How To Fix A Scope That Won’t Adjust?

Nothing is more annoying than finding out the scope you just installed isn’t tuned in properly. It just refuses to comply with your gun and no matter the input you tend to put in, it just doesn’t adjust.

What do you do when you don’t know how to fix a scope that just won’t adjust? Well, you search for a solution online. And that leads you here. Welcome, you are not the first one who faced this problem and won’t be the last. Let’s find out some solution that might work in your favor.

How To Adjust A Scope The Easy Way

Now that we found out our scope is too damn arrogant to fix on its own, let’s find out some methods that should work.

Pick The Correct Scope Mounts

Let’s start with the simple things. Revisit your setup and see if you have the correct mounting system or not. It’s not unheard of where you get a 34mm scope ring for a 30mm scope or the other way around. Things like that happen and it’s normal to be confused as a newbie.

That’s why you should make sure you have the right size of scope rings. If you did, then make sure they have the right mounting legs as the rail of your guns. If your gun has a dovetail and you get weaver, they won’t work.

Torque The Scope Rings Correctly

Each ring has a different level of torque value. The companies have tested the right value to match zero after a thousand shots or more and then they put up that value as the torque value of their pair of rings.

If you over-torque them or under-torque them, both will cause significant issues. It might seem “tight enough” but if it’s not at the right value, it will not hold zero and will reset the calibration within 5 to 10 shots. The right number of torque is more important than most shooters think.

Level Your Scope

Bubble levels are cheap and they are available in almost every hardware store. Buy one of the small ones and put that on top of your scope. See if the bubble level states it’s leveled or it’s slanted.

If it’s slanted, then you will need to go back to the drawing board and re-install the mounting base and then the scope. Without proper leveling, you will always have an incorrect shooting result.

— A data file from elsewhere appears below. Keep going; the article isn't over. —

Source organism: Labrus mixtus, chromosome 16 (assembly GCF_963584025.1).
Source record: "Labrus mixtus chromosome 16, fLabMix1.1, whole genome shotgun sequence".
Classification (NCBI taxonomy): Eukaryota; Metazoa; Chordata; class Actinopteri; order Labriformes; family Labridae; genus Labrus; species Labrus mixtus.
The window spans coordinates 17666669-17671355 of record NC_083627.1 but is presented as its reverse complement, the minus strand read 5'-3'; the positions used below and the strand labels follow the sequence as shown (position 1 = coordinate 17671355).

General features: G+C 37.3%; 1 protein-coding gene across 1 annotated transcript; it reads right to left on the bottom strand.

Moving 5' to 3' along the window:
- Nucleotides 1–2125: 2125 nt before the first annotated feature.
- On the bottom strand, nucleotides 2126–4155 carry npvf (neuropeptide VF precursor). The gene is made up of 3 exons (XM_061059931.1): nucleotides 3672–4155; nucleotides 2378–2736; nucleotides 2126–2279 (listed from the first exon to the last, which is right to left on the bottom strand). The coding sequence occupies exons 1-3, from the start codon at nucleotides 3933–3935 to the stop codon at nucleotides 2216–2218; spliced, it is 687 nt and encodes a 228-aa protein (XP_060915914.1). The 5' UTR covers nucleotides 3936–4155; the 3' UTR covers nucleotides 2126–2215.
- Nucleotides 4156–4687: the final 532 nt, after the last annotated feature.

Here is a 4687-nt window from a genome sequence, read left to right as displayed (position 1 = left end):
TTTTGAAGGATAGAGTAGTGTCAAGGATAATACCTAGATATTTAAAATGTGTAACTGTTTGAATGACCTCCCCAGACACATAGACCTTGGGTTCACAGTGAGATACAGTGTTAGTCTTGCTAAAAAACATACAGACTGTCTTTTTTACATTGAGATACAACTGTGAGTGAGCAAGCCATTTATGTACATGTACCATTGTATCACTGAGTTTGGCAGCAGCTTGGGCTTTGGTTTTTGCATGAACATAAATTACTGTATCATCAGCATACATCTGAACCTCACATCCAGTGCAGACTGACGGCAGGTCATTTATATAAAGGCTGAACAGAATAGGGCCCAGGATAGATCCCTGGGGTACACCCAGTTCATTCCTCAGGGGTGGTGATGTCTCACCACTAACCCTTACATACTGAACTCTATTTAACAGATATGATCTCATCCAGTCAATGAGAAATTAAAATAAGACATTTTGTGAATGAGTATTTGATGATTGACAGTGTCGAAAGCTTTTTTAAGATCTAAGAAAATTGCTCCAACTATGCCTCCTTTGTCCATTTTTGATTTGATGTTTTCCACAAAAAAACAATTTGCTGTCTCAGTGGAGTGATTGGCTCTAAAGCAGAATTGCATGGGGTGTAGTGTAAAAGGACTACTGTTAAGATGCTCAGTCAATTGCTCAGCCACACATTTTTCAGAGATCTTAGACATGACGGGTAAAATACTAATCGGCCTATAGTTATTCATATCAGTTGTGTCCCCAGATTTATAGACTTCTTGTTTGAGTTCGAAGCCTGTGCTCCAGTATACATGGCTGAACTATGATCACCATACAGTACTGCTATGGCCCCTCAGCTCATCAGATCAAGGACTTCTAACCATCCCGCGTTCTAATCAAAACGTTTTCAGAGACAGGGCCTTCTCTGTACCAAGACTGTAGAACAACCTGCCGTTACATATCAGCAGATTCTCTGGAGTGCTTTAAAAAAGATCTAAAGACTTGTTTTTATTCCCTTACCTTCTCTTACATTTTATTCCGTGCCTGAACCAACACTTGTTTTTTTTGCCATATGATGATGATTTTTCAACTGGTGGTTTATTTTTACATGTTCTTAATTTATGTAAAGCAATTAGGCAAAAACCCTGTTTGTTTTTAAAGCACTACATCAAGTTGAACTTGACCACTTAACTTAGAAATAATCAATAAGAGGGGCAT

Slanted Base Mounts

If you realize that you cannot make any elevation adjustments and you need their scope dialed in, then you can opt for buying a slant base mount. This will make up for the lack of adjustments in your scope and will cover for the lack of adjustability as well.

Keep A Track Of Your Turret Adjustment

If you keep track of your previous adjustments and note them down, you can now make new adjustments and compare them with your old ones. And when you face the adjustment issues again, the notes will come out in handy.

Don’t give up on the scope instantly. Very often, it’s just a user error and can be fixed through the turrets. If you are a new shooter and don’t know what to adjust, it’s recommended to keep track of your windage and elevation. This way, you can always go back to the point where you had no issues.

Get A Different Scope

If you are at this step, that means none of the solutions I mentioned above worked. This means the scope is either suffering from a reticle misalignment issue or it’s just defected from the factory. If that’s your case, then I would recommend filing for a warranty and getting it fixed or replaced.

If that’s not possible, then I recommend you buy a better optic for your gun from a good manufacturer. A manufacturer that won’t shy down to treat your scope in years to come.

Frequently Asked Questions

Will My Scope Run Out Of Adjustment?

Yes, it might happen. It happens most of the time due to misalignment of the knobs. And are you sure you are rotating the adjustment knob in the right direction? If the rings are rotating the right way but it still won’t get zero, that means you ran out of adjustments. When that happens, you will need to reset the scope or use an inclined base to get more adjustment.

Do All Rifle Scopes Have Parallax Adjustment?

No, they don’t. Most modern rifle scopes have parallax features. While the old-school one tends to come with fixed parallax and no adjustment knobs. Some come with side parallax adjustments. In short, not all scope has parallax adjustment features.

What’s The Difference Between SFP And FFP?

SFP stands for second focal plane and FFP stands for first focal plane. If your gun has an FFP reticle, that means the reticle will magnify along the scope if you increase the magnification. This happens to help you reach closer to your target and have a better understanding of bullet drops.

But if your gun is in SFP, that means the reticle won’t magnify and stay at the same place at all magnifications. While it’s not bad per se, it’s not effective in super long-range.


In short, just because you are stuck at adjustments, that doesn’t mean the scope is a lost cause. Ever so often it just happens that the scope isn’t properly installed. If you ensure it’s installed the correct way and adjustments are correct on your accords, the scope should zero out and let you shoot with 100% accuracy.

If it doesn’t happen, then I presume you have a broken scope on your hand. In that case, a warranty is the only salvation.

With that said, thanks a lot for spending some time with me. I hope you had a fun time reading it and found something useful to take back. For now, I will say bye but I will make sure to return with more guides for you. Till then, take care and have fun.

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